Alan’s DIY “Cat Jet” litter box ventilation system

catvent.jpg

Our friend Alan Graham wrote up this great project for venting cat litter box fumes out of his house. It’s called the “Cat Jet”, which implies much more hilarity than the actual project affords.

As any cat owner knows, no matter how many cats you have or what type of litter you use, the cat box smell is something that you never quite get used to. My wife and I keep our litter box in the garage with access via a pet door. This summer the high heat made walking into the garage to do the laundry or even reach the car an exercise in chemical warfare. Once we made the mistake of leaving the car window open.

I recently saw a post on Apartment Therapy showing a homemade “Cat Jet” ventilation solution (http://www.apartmenttherapy.com/ny/at-email/tools-for-pet-living-the-cat-jet-and-the-roomba-email-from-9108-062199) using a bathroom fan to vent the noxious fumes of a litter box from the inside of the house to the outside. As a home automation geek I immediately was inspired to take it up a notch by combining similar hardware to a series of timers. 

Behold: Alan’s Automated Cat Jet! Total Cost? $80.

Consisting of one bathroom fan, one bathroom vent kit, one Smarthome Appliance module, and my home automation system, Alan’s Automated Cat Jet shows once again that with technology, anything is possible.

Now you don’t actually need to have as advanced a home automation system as I do to put this together, so I’ve given you an alternative solution using a special timer.

Before you build my solution, I recommend checking out Chris’ Cat Jet system first. It will give you an idea of how to mount a bathroom fan to an enclosed litter box and vent it out a window. For my solution, I just vented the litter box out the side of the house, as you would vent a dryer. Sorry neighbors!

Parts list and more howto info after the jump.Parts Required:

1 TimerLinc Insteon Plug-in Timer from Smarthome http://www.smarthome.com/2456s3t.html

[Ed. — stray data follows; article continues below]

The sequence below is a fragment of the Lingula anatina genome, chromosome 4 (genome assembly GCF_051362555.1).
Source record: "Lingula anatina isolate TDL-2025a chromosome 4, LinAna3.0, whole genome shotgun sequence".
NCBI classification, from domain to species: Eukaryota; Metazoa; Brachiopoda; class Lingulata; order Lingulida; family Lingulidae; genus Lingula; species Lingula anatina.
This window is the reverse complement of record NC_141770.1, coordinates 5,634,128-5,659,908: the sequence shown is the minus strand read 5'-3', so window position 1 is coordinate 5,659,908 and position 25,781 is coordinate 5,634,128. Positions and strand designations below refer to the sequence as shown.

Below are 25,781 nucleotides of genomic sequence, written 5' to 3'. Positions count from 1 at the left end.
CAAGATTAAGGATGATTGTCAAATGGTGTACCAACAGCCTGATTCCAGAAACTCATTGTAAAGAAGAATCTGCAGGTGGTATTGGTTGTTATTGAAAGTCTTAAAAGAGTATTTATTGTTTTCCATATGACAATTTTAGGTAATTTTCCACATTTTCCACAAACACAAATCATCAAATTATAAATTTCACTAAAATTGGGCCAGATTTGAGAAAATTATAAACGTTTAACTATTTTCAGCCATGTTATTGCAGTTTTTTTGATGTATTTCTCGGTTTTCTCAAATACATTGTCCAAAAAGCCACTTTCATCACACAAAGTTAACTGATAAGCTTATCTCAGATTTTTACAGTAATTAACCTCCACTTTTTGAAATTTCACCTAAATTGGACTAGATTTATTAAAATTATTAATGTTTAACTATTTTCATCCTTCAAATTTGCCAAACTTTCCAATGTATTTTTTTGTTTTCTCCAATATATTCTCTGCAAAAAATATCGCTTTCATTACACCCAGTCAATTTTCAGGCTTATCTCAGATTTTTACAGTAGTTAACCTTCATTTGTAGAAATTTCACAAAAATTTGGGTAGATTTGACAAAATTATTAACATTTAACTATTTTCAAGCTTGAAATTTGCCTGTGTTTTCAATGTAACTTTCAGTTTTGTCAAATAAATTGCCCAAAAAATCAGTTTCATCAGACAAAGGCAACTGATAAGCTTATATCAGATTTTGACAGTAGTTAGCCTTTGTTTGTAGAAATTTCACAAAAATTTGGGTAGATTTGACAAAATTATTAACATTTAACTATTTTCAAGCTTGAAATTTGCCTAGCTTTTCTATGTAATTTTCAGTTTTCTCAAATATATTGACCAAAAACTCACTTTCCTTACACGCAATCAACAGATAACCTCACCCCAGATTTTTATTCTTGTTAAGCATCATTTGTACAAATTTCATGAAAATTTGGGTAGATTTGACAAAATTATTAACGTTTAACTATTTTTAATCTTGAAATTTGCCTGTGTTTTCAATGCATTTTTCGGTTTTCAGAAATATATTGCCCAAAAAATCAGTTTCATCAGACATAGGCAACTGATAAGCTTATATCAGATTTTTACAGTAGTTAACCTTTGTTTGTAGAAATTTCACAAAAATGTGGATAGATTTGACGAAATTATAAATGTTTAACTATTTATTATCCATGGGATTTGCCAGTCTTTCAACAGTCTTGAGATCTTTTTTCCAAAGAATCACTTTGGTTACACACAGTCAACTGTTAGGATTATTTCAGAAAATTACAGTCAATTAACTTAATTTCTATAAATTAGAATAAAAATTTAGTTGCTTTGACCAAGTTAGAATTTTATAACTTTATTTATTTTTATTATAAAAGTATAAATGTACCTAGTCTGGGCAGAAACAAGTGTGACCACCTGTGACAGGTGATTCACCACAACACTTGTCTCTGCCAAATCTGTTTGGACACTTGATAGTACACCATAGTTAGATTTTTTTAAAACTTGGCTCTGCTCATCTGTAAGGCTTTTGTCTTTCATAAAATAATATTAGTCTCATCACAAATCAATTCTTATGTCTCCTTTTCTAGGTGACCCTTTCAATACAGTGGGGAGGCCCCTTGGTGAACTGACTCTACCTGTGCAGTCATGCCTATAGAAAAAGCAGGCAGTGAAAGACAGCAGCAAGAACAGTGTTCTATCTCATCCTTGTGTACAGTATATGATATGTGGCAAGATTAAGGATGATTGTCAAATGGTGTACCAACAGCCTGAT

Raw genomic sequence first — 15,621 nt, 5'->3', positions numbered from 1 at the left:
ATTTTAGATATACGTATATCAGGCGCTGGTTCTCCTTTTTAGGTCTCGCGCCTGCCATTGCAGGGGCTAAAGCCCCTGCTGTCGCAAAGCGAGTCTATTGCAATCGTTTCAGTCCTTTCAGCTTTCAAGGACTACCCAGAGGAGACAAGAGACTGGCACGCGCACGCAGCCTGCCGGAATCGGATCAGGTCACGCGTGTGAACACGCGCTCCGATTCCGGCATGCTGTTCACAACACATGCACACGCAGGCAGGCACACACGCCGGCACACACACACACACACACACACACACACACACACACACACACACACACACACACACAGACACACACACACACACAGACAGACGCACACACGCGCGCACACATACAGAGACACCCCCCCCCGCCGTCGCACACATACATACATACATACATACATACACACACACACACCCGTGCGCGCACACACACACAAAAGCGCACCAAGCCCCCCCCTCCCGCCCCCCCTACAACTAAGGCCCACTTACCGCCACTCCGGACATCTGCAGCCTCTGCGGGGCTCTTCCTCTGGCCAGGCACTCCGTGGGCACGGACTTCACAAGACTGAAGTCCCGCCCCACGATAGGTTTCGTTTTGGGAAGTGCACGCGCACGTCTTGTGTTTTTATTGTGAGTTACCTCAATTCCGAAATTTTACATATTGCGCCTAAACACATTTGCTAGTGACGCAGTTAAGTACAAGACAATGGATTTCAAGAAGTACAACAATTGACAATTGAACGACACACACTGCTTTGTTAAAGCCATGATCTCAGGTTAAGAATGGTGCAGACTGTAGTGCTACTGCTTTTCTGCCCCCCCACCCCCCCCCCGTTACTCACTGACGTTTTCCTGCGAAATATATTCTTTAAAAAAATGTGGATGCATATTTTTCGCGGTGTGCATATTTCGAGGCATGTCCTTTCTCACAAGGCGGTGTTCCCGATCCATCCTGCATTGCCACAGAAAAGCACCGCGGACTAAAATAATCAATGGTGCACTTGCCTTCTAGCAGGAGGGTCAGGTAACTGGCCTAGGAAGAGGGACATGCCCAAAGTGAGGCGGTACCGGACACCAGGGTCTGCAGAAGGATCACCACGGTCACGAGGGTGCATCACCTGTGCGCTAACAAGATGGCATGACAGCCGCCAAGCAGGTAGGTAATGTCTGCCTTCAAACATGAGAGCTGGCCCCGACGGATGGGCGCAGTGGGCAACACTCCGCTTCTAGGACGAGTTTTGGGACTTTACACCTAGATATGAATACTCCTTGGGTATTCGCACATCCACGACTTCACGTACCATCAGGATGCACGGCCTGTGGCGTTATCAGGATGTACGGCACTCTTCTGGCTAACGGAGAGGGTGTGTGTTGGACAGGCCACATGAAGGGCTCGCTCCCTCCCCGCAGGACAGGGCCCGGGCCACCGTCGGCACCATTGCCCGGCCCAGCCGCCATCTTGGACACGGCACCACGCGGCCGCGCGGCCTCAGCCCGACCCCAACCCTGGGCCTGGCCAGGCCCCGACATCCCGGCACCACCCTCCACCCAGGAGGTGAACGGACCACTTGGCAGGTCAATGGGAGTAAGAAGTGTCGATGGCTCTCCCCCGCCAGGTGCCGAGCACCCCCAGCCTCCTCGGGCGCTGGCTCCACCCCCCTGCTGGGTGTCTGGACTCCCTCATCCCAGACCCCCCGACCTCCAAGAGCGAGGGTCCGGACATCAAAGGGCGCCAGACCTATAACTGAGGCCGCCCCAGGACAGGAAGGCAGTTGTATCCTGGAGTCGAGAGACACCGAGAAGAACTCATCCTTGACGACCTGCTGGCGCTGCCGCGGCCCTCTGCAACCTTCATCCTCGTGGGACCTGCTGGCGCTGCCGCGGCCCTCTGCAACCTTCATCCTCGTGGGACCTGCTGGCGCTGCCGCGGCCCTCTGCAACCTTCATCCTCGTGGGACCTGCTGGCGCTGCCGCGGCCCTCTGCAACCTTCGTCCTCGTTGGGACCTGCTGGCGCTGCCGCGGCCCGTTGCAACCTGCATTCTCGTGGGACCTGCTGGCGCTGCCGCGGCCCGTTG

1 Bathroom Vent
1 Bathroom Vent kit
1 Extension Cord
———–
Total Cost $80

Most hardware stores will carry your average bathroom fans. You don’t want anything too expensive. I bought a Broan 4″ duct fan for $16 at Lowe’s and a vent kit for $12. The bathroom fan should already come wired with a standard plug, so you can easily plug it directly into an outlet. I’d double check it before you purchase. 

Basically you are going to somehow mount the bathroom fan to a covered litter box. Since there are dozens of designs out there I’ll leave that for you to figure out. However, once you’ve accomplished the fan mount and the vent, what you want to do is plug the fan into an extension cord and then into the Insteon timer which plugs into the wall. The timer will allow you to set a number of intervals for the fan to vent throughout the day and even has some randomizing features. If you so desired, you could combine this timer with a Smarthome motion detector as well.

How Mine Works

I already have a home automation system running off of a Mac Mini. This system allows me a little more control over how the fan works. In front of the litter box sits a motion detector. When the detector “sees” the cat, it tells the computer to start a timer. After 5 minutes (hopefully enough time for the cat, unless he’s reading), the fan kicks on and vents the box for 15 minutes. That’s just about enough time to take care of any major business that occurred. However, cat pee has that ammonia smell, so it doesn’t take long for that to build up and overpower anything else. Because it releases over time during the day, it isn’t enough to just vent when the cat uses the box. I wanted to keep the box venting. My system turns the cat fan on every hour for 5-10 minutes. This keeps the scent from building up, and since I run it only a short time, it really shouldn’t affect the neighbors. However, as a safety precaution I placed a dryer sheet over the outside of the vent to perfume it up a bit. I do think a charcoal filter might work best in the near future.      

Thanks again Chris for the inspiration, I hope my take on it helps you as well!

You can follow Alan’s continued development of his Cat Jet over on the Treehugger forums.